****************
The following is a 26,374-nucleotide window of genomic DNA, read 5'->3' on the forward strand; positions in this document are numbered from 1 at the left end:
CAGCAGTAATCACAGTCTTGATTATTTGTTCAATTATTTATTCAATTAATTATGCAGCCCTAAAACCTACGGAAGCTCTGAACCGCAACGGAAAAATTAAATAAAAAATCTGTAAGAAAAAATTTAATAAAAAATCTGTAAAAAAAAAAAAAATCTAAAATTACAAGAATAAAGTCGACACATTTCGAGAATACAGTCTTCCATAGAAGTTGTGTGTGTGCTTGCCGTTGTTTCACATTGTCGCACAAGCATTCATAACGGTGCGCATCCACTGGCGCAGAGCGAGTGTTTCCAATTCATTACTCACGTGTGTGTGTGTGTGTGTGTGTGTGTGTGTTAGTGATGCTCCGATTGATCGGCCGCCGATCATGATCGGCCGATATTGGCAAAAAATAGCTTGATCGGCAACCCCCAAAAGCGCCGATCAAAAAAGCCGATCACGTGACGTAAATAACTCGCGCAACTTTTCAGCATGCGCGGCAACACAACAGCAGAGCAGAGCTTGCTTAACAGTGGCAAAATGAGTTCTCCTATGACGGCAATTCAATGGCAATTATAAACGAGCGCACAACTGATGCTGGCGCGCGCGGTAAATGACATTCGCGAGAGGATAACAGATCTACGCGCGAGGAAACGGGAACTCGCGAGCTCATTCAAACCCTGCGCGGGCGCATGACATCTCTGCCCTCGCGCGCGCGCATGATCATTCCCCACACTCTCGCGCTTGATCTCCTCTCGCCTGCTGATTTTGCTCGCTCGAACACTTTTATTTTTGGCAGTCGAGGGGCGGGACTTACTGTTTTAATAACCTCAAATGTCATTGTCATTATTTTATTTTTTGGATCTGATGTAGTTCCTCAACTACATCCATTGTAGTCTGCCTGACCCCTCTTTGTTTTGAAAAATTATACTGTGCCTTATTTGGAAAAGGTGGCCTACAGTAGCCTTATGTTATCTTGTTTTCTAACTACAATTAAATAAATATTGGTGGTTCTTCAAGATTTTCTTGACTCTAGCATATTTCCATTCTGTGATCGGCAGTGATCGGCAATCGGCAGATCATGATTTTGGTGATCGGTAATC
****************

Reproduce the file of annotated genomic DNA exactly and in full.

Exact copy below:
The following is a 26,374-nucleotide window of genomic DNA, read 5'->3' on the forward strand; positions in this document are numbered from 1 at the left end:
CAGCAGTAATCACAGTCTTGATTATTTGTTCAATTATTTATTCAATTAATTATGCAGCCCTAAAACCTACGGAAGCTCTGAACCGCAACGGAAAAATTAAATAAAAAATCTGTAAGAAAAAATTTAATAAAAAATCTGTAAAAAAAAAAAAAATCTAAAATTACAAGAATAAAGTCGACACATTTCGAGAATACAGTCTTCCATAGAAGTTGTGTGTGTGCTTGCCGTTGTTTCACATTGTCGCACAAGCATTCATAACGGTGCGCATCCACTGGCGCAGAGCGAGTGTTTCCAATTCATTACTCACGTGTGTGTGTGTGTGTGTGTGTGTGTGTGTTAGTGATGCTCCGATTGATCGGCCGCCGATCATGATCGGCCGATATTGGCAAAAAATAGCTTGATCGGCAACCCCCAAAAGCGCCGATCAAAAAAGCCGATCACGTGACGTAAATAACTCGCGCAACTTTTCAGCATGCGCGGCAACACAACAGCAGAGCAGAGCTTGCTTAACAGTGGCAAAATGAGTTCTCCTATGACGGCAATTCAATGGCAATTATAAACGAGCGCACAACTGATGCTGGCGCGCGCGGTAAATGACATTCGCGAGAGGATAACAGATCTACGCGCGAGGAAACGGGAACTCGCGAGCTCATTCAAACCCTGCGCGGGCGCATGACATCTCTGCCCTCGCGCGCGCGCATGATCATTCCCCACACTCTCGCGCTTGATCTCCTCTCGCCTGCTGATTTTGCTCGCTCGAACACTTTTATTTTTGGCAGTCGAGGGGCGGGACTTACTGTTTTAATAACCTCAAATGTCATTGTCATTATTTTATTTTTTGGATCTGATGTAGTTCCTCAACTACATCCATTGTAGTCTGCCTGACCCCTCTTTGTTTTGAAAAATTATACTGTGCCTTATTTGGAAAAGGTGGCCTACAGTAGCCTTATGTTATCTTGTTTTCTAACTACAATTAAATAAATATTGGTGGTTCTTCAAGATTTTCTTGACTCTAGCATATTTCCATTCTGTGATCGGCAGTGATCGGCAATCGGCAGATCATGATTTTGGTGATCGGTAATC